What advice does Jason Lee Norman have for student writers? “Try to get better at writing.” It seems simple, but young writers often don’t focus on it. Don’t worry about what other writers are doing or how they determine success, he says. No novel deal yet? Not even a short story in a lit mag? Doesn’t matter. “Write, read, submit,” he continues. “You have to submit at some point. Rejection will happen. Feedback will happen.”
Norman’s not one to push a person down the traditional publishing path, possibly because he hasn’t followed it himself. “I didn’t always know I wanted to be a writer—I just enjoyed sharing stories,” he says. At eighteen, Norman moved with his family to Argentina and, with less responsibility in this foreign country, he had more time to think about his life. As he looked back on his youth, he realized how much he’d enjoyed reading and writing, and how often he’d spent time on those activities. So he made them his focus and started by searching out the great books to read. “The more I read, the more I wanted to do what that was.”
When he returned to Canada, he continued his journey by studying English and Comparative Literature at the University of Alberta. After he’d earned his Bachelor’s degree, he was accepted into the Creative Writing Master’s program at the University of Manchester. There, Norman found his writing style was influenced by Ernest Hemingway. He’d read The Old Man and the Sea when he was young, and he’s come back to it a few times since. “It pushed me in a certain direction,” he admits, “and I already had the beard, so the Hemingway stuff seemed to naturally come out.” A writing professor in Manchester gave him this advice that he always follows: say the hard things without using words that you can’t afford. “If it’s true,” Norman adds, “tell it like it’s true.”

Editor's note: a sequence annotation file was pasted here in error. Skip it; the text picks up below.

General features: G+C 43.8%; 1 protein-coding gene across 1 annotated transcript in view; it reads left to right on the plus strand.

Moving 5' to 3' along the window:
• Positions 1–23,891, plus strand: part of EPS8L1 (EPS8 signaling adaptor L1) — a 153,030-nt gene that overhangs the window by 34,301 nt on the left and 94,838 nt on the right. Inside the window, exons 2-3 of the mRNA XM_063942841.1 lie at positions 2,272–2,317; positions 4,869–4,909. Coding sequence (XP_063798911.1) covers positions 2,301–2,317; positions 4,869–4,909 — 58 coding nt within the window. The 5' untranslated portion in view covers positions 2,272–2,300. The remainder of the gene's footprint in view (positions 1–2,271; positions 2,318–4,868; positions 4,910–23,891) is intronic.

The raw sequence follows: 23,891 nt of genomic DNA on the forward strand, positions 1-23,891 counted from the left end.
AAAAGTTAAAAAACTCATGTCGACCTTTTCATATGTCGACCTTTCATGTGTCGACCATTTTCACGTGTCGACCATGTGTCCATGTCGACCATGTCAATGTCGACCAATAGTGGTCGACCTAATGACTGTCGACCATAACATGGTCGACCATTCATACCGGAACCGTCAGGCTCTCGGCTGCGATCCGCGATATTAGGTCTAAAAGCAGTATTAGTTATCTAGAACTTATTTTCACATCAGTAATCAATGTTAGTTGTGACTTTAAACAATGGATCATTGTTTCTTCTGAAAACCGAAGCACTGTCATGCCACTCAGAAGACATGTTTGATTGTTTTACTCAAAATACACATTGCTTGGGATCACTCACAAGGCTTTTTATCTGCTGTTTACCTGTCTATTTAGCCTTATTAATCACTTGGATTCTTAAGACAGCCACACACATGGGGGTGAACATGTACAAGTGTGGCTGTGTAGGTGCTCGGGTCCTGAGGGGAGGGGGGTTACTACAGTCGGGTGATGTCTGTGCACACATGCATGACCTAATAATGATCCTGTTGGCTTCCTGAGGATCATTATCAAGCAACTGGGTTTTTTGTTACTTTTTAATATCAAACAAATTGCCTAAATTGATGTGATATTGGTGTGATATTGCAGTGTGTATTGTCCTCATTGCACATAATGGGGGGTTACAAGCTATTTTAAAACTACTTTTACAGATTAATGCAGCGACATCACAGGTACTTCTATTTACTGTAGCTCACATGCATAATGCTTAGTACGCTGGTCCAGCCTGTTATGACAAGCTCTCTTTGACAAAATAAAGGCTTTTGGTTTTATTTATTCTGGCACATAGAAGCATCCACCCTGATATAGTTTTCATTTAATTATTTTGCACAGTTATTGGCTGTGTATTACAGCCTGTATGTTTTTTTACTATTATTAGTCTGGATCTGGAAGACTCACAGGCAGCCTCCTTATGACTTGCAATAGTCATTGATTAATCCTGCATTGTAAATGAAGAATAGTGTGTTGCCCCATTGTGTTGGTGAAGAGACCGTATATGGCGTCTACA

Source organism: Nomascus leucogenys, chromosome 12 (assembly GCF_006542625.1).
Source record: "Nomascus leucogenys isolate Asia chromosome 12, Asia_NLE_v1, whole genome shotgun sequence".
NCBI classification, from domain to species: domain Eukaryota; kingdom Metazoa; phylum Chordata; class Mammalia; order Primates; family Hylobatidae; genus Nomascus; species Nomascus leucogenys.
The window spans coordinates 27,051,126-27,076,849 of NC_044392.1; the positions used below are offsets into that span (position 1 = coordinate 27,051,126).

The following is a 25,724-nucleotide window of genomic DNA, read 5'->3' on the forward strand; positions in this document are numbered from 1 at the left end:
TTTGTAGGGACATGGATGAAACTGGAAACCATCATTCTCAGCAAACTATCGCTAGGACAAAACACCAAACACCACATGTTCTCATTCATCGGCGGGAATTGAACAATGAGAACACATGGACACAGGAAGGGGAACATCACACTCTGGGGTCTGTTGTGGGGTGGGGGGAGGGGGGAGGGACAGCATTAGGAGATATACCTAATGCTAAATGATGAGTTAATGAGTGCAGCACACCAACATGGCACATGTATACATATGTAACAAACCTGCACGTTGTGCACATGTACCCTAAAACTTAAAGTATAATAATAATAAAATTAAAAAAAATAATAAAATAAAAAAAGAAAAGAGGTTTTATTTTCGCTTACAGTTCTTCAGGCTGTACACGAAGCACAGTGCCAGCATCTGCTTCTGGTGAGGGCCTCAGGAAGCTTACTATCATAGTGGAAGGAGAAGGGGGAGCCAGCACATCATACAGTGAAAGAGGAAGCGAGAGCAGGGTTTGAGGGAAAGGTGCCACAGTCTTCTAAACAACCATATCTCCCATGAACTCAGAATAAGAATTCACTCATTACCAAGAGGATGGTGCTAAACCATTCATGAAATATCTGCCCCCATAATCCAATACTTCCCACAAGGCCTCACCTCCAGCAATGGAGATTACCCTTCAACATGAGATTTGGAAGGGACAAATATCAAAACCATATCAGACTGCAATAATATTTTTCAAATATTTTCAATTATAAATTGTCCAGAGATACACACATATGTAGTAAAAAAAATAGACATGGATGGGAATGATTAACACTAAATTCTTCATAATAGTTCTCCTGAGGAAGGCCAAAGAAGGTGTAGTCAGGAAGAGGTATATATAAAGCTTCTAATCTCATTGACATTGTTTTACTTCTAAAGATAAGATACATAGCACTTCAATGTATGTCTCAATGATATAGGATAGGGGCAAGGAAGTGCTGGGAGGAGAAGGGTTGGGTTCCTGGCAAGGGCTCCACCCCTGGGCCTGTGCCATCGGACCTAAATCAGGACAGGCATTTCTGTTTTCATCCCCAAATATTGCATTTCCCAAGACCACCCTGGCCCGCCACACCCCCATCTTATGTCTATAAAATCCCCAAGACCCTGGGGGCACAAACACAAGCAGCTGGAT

But Norman doesn’t believe that his style only borrows from Hemingway; his voice continues to evolve. As he writes more, he becomes more comfortable with his voice—that’s why he shares so much of his writing with the public and believes other writers should do the same. He’s trying to make that easier for them. Along with his friend, Kasia Gawlak, Norman hosts Words with Friends, a writing-performance night that’s seen ten events in less than two years. “Writing’s not just about getting published; it’s about sharing it,” he says.
Sharing your writing is one of his beliefs that led Norman to start The 40 Below Project, an anthology of fiction, nonfiction, and poetry about the Edmonton winter. “You always hear people say, ‘I don’t want to live here,’ but they do.” He wants people to engage with the city and its coldest season in order to discover why they stay. Norman knows that the answer will be found in the best writing Edmonton can offer.
So what other stops does Norman have on his path? On top of beginning a novel, he plans to continue helping other writers publish and share their writing. He is a shining example of his most important message to the writing community: “Let’s try to lift all these boats above the tide.”
— Matthew Stepanic